Thursday is Shorts Night, so we have a lot of directors to talk to. Canadian director Matthew Rankin tells us about his fantastic and fantastical Midnight Short Tesla: Lumiere mondiale.

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What inspired you to make a film about Tesla, and what made you decide to use this approach?
“There were three inspirations: Formal, historical and narrative. I had been experimenting with long-exposure light painting and wanted to explore it further as an animation technique. It struck me as the perfect formalism with which to tell a story about Tesla, whose life and personal image-systems are so intimately connected to electricity. Historically, I am fascinated by failed utopias; it’s a theme I return to frequently in my work, and Tesla’s downfall is such a sad and beautiful one in the history of our world’s utopian longing. Narratively, I was drawn to Tesla’s account of his romantic feelings for a pigeon, in large part because it reminds me so much of my own relationships.”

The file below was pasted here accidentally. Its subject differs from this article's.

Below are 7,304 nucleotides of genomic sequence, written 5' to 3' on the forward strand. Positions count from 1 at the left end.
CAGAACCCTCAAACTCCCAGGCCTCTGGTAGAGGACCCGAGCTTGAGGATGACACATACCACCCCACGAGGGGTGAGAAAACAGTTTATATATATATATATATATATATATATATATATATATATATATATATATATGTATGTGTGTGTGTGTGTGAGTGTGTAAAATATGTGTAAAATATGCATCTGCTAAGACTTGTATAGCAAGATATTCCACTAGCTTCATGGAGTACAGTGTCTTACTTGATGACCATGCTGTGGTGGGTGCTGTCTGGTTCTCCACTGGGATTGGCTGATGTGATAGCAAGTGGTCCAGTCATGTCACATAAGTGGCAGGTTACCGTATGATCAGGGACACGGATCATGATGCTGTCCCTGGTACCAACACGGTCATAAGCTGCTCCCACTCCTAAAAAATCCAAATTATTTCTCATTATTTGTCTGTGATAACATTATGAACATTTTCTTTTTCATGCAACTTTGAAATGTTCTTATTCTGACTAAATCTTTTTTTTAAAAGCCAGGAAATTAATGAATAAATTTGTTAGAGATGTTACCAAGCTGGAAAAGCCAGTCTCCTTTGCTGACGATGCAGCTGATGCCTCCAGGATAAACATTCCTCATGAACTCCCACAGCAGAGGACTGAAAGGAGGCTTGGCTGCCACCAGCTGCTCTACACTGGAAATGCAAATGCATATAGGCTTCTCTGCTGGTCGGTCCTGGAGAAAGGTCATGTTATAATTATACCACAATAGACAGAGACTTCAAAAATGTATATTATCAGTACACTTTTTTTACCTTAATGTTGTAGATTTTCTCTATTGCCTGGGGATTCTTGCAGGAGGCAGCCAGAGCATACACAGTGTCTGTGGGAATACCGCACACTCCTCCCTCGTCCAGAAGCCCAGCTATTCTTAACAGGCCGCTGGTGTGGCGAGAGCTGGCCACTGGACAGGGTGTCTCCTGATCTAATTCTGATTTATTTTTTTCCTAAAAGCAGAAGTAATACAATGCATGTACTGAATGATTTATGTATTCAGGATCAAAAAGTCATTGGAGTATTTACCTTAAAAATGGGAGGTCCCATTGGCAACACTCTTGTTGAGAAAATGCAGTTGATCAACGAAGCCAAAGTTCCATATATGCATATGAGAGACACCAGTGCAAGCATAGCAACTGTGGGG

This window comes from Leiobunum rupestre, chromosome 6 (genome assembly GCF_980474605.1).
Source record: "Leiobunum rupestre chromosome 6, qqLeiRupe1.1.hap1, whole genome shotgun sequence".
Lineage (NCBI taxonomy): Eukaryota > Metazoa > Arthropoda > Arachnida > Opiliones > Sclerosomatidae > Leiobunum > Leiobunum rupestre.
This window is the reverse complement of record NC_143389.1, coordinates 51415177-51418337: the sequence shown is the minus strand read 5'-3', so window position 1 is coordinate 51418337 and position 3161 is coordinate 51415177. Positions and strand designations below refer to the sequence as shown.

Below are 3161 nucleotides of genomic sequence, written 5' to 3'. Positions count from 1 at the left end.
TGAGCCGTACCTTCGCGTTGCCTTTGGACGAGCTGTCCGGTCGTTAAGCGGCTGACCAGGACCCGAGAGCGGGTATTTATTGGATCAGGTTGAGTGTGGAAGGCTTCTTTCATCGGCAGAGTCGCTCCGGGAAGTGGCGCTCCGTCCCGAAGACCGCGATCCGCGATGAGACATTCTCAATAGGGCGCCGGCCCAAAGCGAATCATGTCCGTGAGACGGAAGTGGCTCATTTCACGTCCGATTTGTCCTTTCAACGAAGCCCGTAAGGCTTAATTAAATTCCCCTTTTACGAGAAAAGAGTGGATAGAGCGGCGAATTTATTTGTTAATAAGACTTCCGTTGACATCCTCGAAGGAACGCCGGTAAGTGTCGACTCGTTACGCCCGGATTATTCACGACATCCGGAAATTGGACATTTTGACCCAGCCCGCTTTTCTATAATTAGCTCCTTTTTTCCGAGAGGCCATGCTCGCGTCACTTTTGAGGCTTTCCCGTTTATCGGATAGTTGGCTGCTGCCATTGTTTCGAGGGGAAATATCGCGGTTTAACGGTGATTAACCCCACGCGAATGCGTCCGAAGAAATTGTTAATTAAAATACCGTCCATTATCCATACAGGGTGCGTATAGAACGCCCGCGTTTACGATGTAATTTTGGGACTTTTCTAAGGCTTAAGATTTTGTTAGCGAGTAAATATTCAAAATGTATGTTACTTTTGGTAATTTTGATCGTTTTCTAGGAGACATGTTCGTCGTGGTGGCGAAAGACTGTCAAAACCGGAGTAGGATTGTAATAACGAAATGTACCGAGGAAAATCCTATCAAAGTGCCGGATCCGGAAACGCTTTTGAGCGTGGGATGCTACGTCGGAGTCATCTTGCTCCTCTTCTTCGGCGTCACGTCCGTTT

After watching the making of it seems that the creation of the effects was one of the most creative, challenging and important things for this film. What did you learn from it? And are there things you would never do again in the same way?
“I burned almost 15,000 sparklers, one frame at a time, to make the images you see in this movie. My film sets seem to become more and more toxic. In my last film, Mynarski Death Plummet, the raw material was javex bleach, some 4 litres of which I splashed on the 35mm celluloid (artistically distressing the celluloid) to make my animations. In the process, I managed to kill my beloved jade plant which hitherto sat encouragingly next to my desk. Surely the chemical fumes of sparklers cannot be any better for you than javex; they’re probably made out molten asbestos or something. What I have learned from all of this is that my next film must be filmed in the Fukushima Nuclear Reactor.”

Do you think it is important for a new generation of filmmakers to learn how to work with 8mm, 16mm, 35mm and other gauges as well as digital formats? How do you foresee the future?
“I do think it is important for filmmakers to have options in their image-making. Emulsion-based knowledge stands on the precipice of a dark age and we need protect it. I think workers in celluloid will become more and more radical in this age of digital hegemony, much like painting became more radical with the rise of photography. Unable to compete with photo-realism, painters moved radically away from figurative portraiture and delved deep into the abstract materiality of their form. I really think emulsion-based cinema will follow a similar trajectory.”